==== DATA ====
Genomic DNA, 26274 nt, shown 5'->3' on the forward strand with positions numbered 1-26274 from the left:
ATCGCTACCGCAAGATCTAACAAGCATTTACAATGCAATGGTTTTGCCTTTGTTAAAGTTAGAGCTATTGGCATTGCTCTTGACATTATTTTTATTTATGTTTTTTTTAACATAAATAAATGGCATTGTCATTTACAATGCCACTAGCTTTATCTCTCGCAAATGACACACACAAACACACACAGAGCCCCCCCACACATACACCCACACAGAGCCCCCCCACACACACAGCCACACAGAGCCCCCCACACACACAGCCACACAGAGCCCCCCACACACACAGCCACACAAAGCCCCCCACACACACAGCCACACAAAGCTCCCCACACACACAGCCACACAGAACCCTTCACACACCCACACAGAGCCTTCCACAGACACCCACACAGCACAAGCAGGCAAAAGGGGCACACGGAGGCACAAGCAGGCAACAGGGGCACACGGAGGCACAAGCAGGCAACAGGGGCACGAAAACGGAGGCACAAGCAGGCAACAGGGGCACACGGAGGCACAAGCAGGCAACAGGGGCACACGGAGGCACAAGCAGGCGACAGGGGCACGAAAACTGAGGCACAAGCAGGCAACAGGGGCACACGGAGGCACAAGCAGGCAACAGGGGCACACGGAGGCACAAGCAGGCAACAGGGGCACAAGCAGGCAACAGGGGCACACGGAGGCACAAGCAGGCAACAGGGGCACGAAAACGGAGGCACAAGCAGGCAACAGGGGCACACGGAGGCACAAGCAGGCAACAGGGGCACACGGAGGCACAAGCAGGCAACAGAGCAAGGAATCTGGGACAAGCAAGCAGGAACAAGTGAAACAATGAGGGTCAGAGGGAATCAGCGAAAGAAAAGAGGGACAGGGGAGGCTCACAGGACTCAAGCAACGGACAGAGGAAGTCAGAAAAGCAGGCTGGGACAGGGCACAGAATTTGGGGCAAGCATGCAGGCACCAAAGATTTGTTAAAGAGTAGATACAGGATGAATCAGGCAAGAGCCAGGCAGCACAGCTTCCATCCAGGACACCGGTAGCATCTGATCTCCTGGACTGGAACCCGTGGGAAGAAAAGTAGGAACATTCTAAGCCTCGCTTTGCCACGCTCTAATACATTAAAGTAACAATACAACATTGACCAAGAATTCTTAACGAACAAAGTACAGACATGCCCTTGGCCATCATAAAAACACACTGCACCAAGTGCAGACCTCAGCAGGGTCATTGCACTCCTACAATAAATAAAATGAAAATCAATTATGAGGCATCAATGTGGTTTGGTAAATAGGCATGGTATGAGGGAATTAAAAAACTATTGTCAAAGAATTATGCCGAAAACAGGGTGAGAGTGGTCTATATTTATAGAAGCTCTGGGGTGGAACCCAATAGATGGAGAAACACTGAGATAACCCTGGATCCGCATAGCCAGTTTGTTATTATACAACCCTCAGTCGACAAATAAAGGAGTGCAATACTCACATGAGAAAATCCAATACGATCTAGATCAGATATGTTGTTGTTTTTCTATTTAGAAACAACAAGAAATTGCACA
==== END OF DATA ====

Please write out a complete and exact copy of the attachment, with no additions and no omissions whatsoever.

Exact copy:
Genomic DNA, 26274 nt, shown 5'->3' on the forward strand with positions numbered 1-26274 from the left:
ATCGCTACCGCAAGATCTAACAAGCATTTACAATGCAATGGTTTTGCCTTTGTTAAAGTTAGAGCTATTGGCATTGCTCTTGACATTATTTTTATTTATGTTTTTTTTAACATAAATAAATGGCATTGTCATTTACAATGCCACTAGCTTTATCTCTCGCAAATGACACACACAAACACACACAGAGCCCCCCCACACATACACCCACACAGAGCCCCCCCACACACACAGCCACACAGAGCCCCCCACACACACAGCCACACAGAGCCCCCCACACACACAGCCACACAAAGCCCCCCACACACACAGCCACACAAAGCTCCCCACACACACAGCCACACAGAACCCTTCACACACCCACACAGAGCCTTCCACAGACACCCACACAGCACAAGCAGGCAAAAGGGGCACACGGAGGCACAAGCAGGCAACAGGGGCACACGGAGGCACAAGCAGGCAACAGGGGCACGAAAACGGAGGCACAAGCAGGCAACAGGGGCACACGGAGGCACAAGCAGGCAACAGGGGCACACGGAGGCACAAGCAGGCGACAGGGGCACGAAAACTGAGGCACAAGCAGGCAACAGGGGCACACGGAGGCACAAGCAGGCAACAGGGGCACACGGAGGCACAAGCAGGCAACAGGGGCACAAGCAGGCAACAGGGGCACACGGAGGCACAAGCAGGCAACAGGGGCACGAAAACGGAGGCACAAGCAGGCAACAGGGGCACACGGAGGCACAAGCAGGCAACAGGGGCACACGGAGGCACAAGCAGGCAACAGAGCAAGGAATCTGGGACAAGCAAGCAGGAACAAGTGAAACAATGAGGGTCAGAGGGAATCAGCGAAAGAAAAGAGGGACAGGGGAGGCTCACAGGACTCAAGCAACGGACAGAGGAAGTCAGAAAAGCAGGCTGGGACAGGGCACAGAATTTGGGGCAAGCATGCAGGCACCAAAGATTTGTTAAAGAGTAGATACAGGATGAATCAGGCAAGAGCCAGGCAGCACAGCTTCCATCCAGGACACCGGTAGCATCTGATCTCCTGGACTGGAACCCGTGGGAAGAAAAGTAGGAACATTCTAAGCCTCGCTTTGCCACGCTCTAATACATTAAAGTAACAATACAACATTGACCAAGAATTCTTAACGAACAAAGTACAGACATGCCCTTGGCCATCATAAAAACACACTGCACCAAGTGCAGACCTCAGCAGGGTCATTGCACTCCTACAATAAATAAAATGAAAATCAATTATGAGGCATCAATGTGGTTTGGTAAATAGGCATGGTATGAGGGAATTAAAAAACTATTGTCAAAGAATTATGCCGAAAACAGGGTGAGAGTGGTCTATATTTATAGAAGCTCTGGGGTGGAACCCAATAGATGGAGAAACACTGAGATAACCCTGGATCCGCATAGCCAGTTTGTTATTATACAACCCTCAGTCGACAAATAAAGGAGTGCAATACTCACATGAGAAAATCCAATACGATCTAGATCAGATATGTTGTTGTTTTTCTATTTAGAAACAACAAGAAATTGCACA